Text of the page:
Dilute magnetic semiconductors such as manganese-doped gallium arsenide are a promising material for spintronics, said Slavomir Nemsak, staff researcher at the Lawrence Berkeley National Laboratory and former postdoc in the UC Davis Department of Physics, working with Professor Charles Fadley and Adjunct Professor Claus Schneider. They have ferromagnetic properties but are not themselves metals. They are called “dilute” because the dopant makes up a small amount (a few percent) of the semiconductor material.

“Grit in the Gears” Costs Energy in Modular Information Systems

Digital information may appear to exist as abstract ones and zeroes, flipping effortlessly from one to another. But in fact there is a minimum amount of energy required to run any computation system, regardless of how “energy efficient” are its component parts. A recent paper from Jim Crutchfield and Alex Boyd at the UC Davis Complexity Sciences Center with Dibyendu Mandal at UC Berkeley shows that there is some inescapable friction, or “grit in the gears” between the levels of organization in an information system.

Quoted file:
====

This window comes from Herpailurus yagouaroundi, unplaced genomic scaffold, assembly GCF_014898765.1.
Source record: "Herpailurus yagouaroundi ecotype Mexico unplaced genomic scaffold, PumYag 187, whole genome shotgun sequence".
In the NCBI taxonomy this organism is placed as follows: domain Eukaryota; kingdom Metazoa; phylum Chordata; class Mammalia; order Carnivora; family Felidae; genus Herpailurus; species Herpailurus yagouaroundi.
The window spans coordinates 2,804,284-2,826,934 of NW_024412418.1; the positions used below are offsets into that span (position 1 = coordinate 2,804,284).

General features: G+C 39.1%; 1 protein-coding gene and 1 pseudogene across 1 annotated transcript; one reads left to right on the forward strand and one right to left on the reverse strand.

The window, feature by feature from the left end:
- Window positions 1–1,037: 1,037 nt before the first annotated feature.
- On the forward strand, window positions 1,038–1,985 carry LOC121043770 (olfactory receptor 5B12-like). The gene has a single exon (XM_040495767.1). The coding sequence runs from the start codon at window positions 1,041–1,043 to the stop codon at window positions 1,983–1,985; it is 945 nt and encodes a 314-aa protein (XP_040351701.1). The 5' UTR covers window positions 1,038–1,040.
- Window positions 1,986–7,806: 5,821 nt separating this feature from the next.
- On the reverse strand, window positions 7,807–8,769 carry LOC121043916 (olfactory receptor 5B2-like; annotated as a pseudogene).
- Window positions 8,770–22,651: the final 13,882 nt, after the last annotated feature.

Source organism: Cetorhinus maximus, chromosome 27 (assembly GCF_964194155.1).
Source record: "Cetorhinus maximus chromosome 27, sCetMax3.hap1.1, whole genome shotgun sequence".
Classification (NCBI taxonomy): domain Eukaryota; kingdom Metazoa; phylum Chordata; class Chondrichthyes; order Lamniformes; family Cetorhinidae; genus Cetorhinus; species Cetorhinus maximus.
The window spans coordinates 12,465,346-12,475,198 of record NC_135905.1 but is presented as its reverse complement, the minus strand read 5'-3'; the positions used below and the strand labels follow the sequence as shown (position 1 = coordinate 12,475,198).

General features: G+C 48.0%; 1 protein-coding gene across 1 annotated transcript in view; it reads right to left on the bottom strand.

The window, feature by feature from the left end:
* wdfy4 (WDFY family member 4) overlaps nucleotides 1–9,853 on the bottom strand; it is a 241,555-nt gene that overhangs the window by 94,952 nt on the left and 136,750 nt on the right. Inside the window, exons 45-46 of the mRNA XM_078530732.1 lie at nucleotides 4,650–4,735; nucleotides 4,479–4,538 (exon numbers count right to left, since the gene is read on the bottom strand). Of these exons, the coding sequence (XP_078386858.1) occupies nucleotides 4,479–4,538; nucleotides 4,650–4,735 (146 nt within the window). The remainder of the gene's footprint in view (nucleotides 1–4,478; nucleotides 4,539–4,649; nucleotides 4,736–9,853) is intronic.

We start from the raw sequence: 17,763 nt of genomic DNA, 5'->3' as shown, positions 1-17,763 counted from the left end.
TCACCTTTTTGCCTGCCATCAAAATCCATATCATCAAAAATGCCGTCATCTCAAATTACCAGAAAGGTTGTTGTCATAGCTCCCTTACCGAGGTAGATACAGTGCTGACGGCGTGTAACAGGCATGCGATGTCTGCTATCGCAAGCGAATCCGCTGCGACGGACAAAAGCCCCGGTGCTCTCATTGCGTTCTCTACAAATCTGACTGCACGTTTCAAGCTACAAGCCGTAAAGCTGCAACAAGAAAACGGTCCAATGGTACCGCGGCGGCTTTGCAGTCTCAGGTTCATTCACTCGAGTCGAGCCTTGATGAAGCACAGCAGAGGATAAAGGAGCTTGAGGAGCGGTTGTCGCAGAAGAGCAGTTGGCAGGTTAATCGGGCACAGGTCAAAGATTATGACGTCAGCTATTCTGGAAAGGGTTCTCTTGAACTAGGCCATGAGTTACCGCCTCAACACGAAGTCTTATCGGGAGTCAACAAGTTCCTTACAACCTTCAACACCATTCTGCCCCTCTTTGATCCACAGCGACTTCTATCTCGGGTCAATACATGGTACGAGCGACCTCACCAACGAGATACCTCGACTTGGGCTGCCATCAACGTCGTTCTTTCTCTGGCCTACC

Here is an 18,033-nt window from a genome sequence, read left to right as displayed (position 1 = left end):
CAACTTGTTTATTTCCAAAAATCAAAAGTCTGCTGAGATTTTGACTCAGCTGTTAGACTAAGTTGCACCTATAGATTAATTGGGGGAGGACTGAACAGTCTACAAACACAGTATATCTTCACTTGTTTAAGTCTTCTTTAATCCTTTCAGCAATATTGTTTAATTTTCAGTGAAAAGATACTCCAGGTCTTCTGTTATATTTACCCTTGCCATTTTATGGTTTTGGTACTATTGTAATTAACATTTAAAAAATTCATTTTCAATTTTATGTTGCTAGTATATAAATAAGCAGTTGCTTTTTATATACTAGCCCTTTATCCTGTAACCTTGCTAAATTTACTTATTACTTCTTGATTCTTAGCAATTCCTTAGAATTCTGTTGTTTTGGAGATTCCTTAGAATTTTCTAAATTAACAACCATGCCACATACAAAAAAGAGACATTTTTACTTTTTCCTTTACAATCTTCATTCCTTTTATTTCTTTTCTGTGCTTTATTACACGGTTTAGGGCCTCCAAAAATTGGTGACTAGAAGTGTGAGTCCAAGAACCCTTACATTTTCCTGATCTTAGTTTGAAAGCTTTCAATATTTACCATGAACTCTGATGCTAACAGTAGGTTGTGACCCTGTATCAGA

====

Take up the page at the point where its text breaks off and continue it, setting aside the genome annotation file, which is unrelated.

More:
Piezomagnetic Material Changes Magnetic Properties When Stretched

Piezoelectric materials, which generate an electric current when compressed or stretched, are familiar and widely used: think of lighters that spark when you press a switch, but also microphones, sensors, motors and all kinds of other devices. Now a group of physicists has found a material with a similar property, but for magnetism. This “piezomagnetic” material changes its magnetic properties when put under mechanical strain.

Magnetic experiment